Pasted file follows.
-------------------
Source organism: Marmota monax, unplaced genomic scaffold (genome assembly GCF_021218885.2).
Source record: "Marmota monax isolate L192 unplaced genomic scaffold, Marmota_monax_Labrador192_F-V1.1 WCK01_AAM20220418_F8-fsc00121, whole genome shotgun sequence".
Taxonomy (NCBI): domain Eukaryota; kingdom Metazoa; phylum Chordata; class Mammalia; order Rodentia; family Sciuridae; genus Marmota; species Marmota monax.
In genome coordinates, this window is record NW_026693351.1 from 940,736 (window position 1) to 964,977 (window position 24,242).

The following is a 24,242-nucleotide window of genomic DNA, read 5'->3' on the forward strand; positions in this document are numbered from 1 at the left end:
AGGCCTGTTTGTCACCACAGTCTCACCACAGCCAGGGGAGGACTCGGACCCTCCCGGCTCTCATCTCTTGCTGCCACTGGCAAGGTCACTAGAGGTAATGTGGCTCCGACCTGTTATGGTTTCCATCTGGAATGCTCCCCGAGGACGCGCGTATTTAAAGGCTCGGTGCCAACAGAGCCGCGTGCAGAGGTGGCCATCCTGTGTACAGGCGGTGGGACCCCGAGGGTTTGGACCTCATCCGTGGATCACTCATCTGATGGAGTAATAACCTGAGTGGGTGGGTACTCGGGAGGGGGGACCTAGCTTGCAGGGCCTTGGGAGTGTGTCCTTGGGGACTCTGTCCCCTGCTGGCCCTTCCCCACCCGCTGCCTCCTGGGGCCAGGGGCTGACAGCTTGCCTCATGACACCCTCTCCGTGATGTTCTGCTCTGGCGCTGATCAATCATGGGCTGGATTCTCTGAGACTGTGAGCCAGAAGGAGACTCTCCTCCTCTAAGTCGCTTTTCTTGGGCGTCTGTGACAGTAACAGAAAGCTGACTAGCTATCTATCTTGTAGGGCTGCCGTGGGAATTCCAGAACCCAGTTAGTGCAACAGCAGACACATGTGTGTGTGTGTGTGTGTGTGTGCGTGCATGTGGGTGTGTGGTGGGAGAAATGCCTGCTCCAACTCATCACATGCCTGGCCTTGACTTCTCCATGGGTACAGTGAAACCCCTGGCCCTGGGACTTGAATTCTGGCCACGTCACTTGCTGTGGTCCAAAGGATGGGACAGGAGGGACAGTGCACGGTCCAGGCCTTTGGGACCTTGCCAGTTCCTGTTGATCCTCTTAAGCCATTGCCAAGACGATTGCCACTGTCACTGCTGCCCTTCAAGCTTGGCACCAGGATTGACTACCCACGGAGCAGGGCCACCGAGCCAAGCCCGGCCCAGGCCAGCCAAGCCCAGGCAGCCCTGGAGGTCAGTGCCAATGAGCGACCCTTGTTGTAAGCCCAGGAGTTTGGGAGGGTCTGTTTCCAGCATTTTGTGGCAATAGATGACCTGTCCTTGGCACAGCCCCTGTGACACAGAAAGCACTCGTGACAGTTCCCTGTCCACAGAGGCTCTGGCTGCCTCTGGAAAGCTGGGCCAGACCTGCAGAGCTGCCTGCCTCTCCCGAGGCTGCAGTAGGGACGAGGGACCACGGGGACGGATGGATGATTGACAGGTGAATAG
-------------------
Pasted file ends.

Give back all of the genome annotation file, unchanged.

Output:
Source organism: Marmota monax, unplaced genomic scaffold (genome assembly GCF_021218885.2).
Source record: "Marmota monax isolate L192 unplaced genomic scaffold, Marmota_monax_Labrador192_F-V1.1 WCK01_AAM20220418_F8-fsc00121, whole genome shotgun sequence".
Taxonomy (NCBI): domain Eukaryota; kingdom Metazoa; phylum Chordata; class Mammalia; order Rodentia; family Sciuridae; genus Marmota; species Marmota monax.
In genome coordinates, this window is record NW_026693351.1 from 940,736 (window position 1) to 964,977 (window position 24,242).

The following is a 24,242-nucleotide window of genomic DNA, read 5'->3' on the forward strand; positions in this document are numbered from 1 at the left end:
AGGCCTGTTTGTCACCACAGTCTCACCACAGCCAGGGGAGGACTCGGACCCTCCCGGCTCTCATCTCTTGCTGCCACTGGCAAGGTCACTAGAGGTAATGTGGCTCCGACCTGTTATGGTTTCCATCTGGAATGCTCCCCGAGGACGCGCGTATTTAAAGGCTCGGTGCCAACAGAGCCGCGTGCAGAGGTGGCCATCCTGTGTACAGGCGGTGGGACCCCGAGGGTTTGGACCTCATCCGTGGATCACTCATCTGATGGAGTAATAACCTGAGTGGGTGGGTACTCGGGAGGGGGGACCTAGCTTGCAGGGCCTTGGGAGTGTGTCCTTGGGGACTCTGTCCCCTGCTGGCCCTTCCCCACCCGCTGCCTCCTGGGGCCAGGGGCTGACAGCTTGCCTCATGACACCCTCTCCGTGATGTTCTGCTCTGGCGCTGATCAATCATGGGCTGGATTCTCTGAGACTGTGAGCCAGAAGGAGACTCTCCTCCTCTAAGTCGCTTTTCTTGGGCGTCTGTGACAGTAACAGAAAGCTGACTAGCTATCTATCTTGTAGGGCTGCCGTGGGAATTCCAGAACCCAGTTAGTGCAACAGCAGACACATGTGTGTGTGTGTGTGTGTGTGTGCGTGCATGTGGGTGTGTGGTGGGAGAAATGCCTGCTCCAACTCATCACATGCCTGGCCTTGACTTCTCCATGGGTACAGTGAAACCCCTGGCCCTGGGACTTGAATTCTGGCCACGTCACTTGCTGTGGTCCAAAGGATGGGACAGGAGGGACAGTGCACGGTCCAGGCCTTTGGGACCTTGCCAGTTCCTGTTGATCCTCTTAAGCCATTGCCAAGACGATTGCCACTGTCACTGCTGCCCTTCAAGCTTGGCACCAGGATTGACTACCCACGGAGCAGGGCCACCGAGCCAAGCCCGGCCCAGGCCAGCCAAGCCCAGGCAGCCCTGGAGGTCAGTGCCAATGAGCGACCCTTGTTGTAAGCCCAGGAGTTTGGGAGGGTCTGTTTCCAGCATTTTGTGGCAATAGATGACCTGTCCTTGGCACAGCCCCTGTGACACAGAAAGCACTCGTGACAGTTCCCTGTCCACAGAGGCTCTGGCTGCCTCTGGAAAGCTGGGCCAGACCTGCAGAGCTGCCTGCCTCTCCCGAGGCTGCAGTAGGGACGAGGGACCACGGGGACGGATGGATGATTGACAGGTGAATAG